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Last Updated : Dec 03, 2019 08:53 PM IST | Source:

USFDA's new draft guidelines on insulin products to help biosimilar makers like Biocon

Once insulins are regulated as biologics or biosimilars, it will become possible for drug companies to seek interchangeable designations for their products.

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The new draft guidelines issued by the USFDA to help facilitate the development of insulin products is expected to give a boost to companies like Biocon who are trying to crack the lucrative US insulin market.

So far, US-approved insulins are approved as “follow-on” drugs under Section 505(b)(2) pathway of the Food, Drug, and Cosmetic Act. But from March 2020 onwards, insulin products will be approved as biologics under the Biologics License Applications (BLA) pathway.

Once insulins are regulated as biologics or biosimilars, it will become possible for drug companies to seek interchangeable designations for their products.


For instance, Basaglar (a biosimilar of Sanofi’s basal insulin Lantus), sold by the Eli Lilly-Boehringer Ingelheim duo, is classified in the US as a “follow-on” drug. This makes it ineligible for interchange with Lantus.

The same Basaglar is approved in Europe under the biosimilar pathway, thus making it eligible for substitution.

This has resulted in higher-priced insulins for diabetes patients in the US, as Sanofi and Novo Nordisk had a stranglehold on the market.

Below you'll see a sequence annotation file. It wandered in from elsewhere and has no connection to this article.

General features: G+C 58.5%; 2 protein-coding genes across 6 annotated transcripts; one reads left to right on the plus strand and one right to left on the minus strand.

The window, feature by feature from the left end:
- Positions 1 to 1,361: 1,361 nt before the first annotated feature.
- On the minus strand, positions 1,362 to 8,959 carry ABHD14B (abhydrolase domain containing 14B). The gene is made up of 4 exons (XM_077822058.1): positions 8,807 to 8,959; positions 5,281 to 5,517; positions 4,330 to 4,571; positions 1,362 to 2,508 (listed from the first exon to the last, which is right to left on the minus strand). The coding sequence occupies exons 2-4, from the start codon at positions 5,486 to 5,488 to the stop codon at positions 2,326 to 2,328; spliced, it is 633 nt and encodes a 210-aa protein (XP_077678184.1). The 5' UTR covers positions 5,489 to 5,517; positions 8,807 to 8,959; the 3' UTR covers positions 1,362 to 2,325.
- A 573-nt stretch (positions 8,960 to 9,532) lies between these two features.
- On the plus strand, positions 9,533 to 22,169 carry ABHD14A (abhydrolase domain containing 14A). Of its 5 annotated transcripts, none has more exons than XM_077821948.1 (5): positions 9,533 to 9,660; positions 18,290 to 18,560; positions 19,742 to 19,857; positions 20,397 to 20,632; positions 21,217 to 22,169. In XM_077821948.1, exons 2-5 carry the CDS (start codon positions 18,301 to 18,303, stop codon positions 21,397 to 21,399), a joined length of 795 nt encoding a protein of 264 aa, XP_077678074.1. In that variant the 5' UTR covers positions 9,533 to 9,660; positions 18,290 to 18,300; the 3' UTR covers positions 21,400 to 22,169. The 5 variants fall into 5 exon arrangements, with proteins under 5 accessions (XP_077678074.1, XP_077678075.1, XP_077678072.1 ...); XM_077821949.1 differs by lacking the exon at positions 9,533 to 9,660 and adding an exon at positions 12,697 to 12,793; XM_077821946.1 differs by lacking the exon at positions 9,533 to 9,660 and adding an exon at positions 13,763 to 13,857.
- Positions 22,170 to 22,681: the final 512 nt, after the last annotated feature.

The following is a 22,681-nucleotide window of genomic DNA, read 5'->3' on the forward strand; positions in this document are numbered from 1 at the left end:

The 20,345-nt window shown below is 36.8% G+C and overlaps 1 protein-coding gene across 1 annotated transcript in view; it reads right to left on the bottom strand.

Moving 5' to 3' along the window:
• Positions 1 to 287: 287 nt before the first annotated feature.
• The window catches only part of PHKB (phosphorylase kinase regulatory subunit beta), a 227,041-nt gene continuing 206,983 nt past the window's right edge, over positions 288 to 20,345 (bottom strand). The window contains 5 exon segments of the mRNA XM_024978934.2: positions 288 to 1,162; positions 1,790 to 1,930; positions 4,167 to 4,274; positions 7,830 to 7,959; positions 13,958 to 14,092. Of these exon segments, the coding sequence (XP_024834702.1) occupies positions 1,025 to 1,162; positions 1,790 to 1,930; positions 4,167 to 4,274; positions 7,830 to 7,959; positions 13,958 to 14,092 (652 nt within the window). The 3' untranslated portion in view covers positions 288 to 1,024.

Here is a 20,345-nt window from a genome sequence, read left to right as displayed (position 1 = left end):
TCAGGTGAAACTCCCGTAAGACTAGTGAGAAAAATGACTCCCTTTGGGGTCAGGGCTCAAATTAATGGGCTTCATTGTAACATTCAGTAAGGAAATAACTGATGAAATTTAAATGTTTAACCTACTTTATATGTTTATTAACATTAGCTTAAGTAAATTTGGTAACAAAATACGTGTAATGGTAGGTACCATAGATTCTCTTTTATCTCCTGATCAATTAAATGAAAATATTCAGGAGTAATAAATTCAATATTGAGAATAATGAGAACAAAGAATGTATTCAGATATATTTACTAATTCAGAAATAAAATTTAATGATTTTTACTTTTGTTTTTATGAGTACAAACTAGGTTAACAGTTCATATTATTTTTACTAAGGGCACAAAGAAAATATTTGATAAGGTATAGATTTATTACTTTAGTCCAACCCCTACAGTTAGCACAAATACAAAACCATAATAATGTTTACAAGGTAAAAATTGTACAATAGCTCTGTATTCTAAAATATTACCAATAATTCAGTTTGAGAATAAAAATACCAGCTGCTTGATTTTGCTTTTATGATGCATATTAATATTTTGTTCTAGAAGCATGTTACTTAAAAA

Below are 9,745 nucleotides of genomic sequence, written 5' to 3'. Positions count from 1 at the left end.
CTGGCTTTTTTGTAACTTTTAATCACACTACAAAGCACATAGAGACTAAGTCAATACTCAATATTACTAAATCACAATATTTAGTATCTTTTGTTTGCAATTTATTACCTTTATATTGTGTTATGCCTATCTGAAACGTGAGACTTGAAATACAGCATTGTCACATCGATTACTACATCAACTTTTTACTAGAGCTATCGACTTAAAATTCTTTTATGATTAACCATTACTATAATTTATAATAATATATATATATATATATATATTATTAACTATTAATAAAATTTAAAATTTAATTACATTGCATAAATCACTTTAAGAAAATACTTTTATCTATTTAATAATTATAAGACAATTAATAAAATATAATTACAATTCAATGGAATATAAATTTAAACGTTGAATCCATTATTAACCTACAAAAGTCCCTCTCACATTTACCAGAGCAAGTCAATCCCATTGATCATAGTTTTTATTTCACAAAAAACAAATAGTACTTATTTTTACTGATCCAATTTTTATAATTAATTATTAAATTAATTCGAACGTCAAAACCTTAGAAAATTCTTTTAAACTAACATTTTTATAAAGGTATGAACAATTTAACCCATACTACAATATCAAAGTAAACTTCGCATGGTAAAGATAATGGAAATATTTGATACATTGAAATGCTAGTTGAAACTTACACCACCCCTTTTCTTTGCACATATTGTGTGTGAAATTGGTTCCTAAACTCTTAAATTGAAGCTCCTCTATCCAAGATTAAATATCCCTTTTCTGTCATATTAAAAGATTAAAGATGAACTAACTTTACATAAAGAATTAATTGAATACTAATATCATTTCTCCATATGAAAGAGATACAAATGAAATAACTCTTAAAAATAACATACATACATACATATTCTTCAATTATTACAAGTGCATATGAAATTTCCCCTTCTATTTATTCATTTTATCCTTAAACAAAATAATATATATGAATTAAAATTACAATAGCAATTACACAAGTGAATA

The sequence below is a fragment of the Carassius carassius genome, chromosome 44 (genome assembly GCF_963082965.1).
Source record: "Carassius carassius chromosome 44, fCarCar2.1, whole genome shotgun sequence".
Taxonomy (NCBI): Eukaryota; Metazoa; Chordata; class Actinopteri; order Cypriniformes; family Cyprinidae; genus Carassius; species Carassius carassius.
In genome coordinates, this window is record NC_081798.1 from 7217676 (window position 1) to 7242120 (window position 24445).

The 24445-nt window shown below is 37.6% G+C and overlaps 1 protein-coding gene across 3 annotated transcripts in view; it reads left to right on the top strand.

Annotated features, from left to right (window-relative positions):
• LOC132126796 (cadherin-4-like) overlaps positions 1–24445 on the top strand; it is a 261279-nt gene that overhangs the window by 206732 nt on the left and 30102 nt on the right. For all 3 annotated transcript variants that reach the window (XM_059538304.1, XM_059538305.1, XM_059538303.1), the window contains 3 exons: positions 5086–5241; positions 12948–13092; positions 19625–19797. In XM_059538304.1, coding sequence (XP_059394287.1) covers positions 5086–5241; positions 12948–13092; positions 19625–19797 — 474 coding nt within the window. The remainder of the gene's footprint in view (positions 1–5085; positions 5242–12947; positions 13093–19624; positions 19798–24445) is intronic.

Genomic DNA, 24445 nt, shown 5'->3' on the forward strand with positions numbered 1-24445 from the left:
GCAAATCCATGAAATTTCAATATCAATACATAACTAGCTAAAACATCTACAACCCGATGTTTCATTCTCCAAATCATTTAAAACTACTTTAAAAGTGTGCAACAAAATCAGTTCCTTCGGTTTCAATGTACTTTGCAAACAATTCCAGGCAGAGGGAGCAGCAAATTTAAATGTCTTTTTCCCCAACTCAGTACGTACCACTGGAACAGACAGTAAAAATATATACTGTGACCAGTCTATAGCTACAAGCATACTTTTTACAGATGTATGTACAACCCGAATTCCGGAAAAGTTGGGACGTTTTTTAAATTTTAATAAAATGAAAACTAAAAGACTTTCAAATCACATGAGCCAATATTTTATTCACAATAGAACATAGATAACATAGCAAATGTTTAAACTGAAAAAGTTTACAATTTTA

The USFDA, in its draft guidelines, also proposed the waiver of a comparative clinical immunogenicity study, in certain conditions for approval of biosimilar and interchangeable insulin products.

In general, immunogenicity studies investigate the presence of an immune response to the therapeutic protein and its clinical impact, which can influence whether or not the therapy will work well and be safe.

“This draft guidance is intended to help guide efficient product development by clarifying what data and information may – or may not – be needed to support a demonstration of biosimilarity or interchangeability for a proposed insulin product, as defined in the draft guidance,” USFDA said in a release.

“The FDA is committed to continuing our efforts to help increase market competition among insulin products, which may potentially lower costs for patients and payors and increase access and product choice,” the agency added.

Companies like Biocon, which are engaged in biosimilar development, have welcomed the development.

“We welcome the decision of USFDA and believe it is a step in the right direction,” said Biocon Biologics spokesperson.

“It will help companies like Biocon Biologics to take its high quality affordable Rhi and analogue insulins in its pipeline to the patients in the US faster. Biocon Biologics has been working with various stakeholders to enable this decision in the best interest of patients,” the spokesperson added.

Biocon had filed for the insulin glargine in the US under Section 505(b)(2) pathway.  The approval is still pending. It is still unknown whether the company will have to shift to the BLA pathway, if its insulin glargine doesn't get approval before March 23, 2020.

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First Published on Dec 3, 2019 08:42 pm
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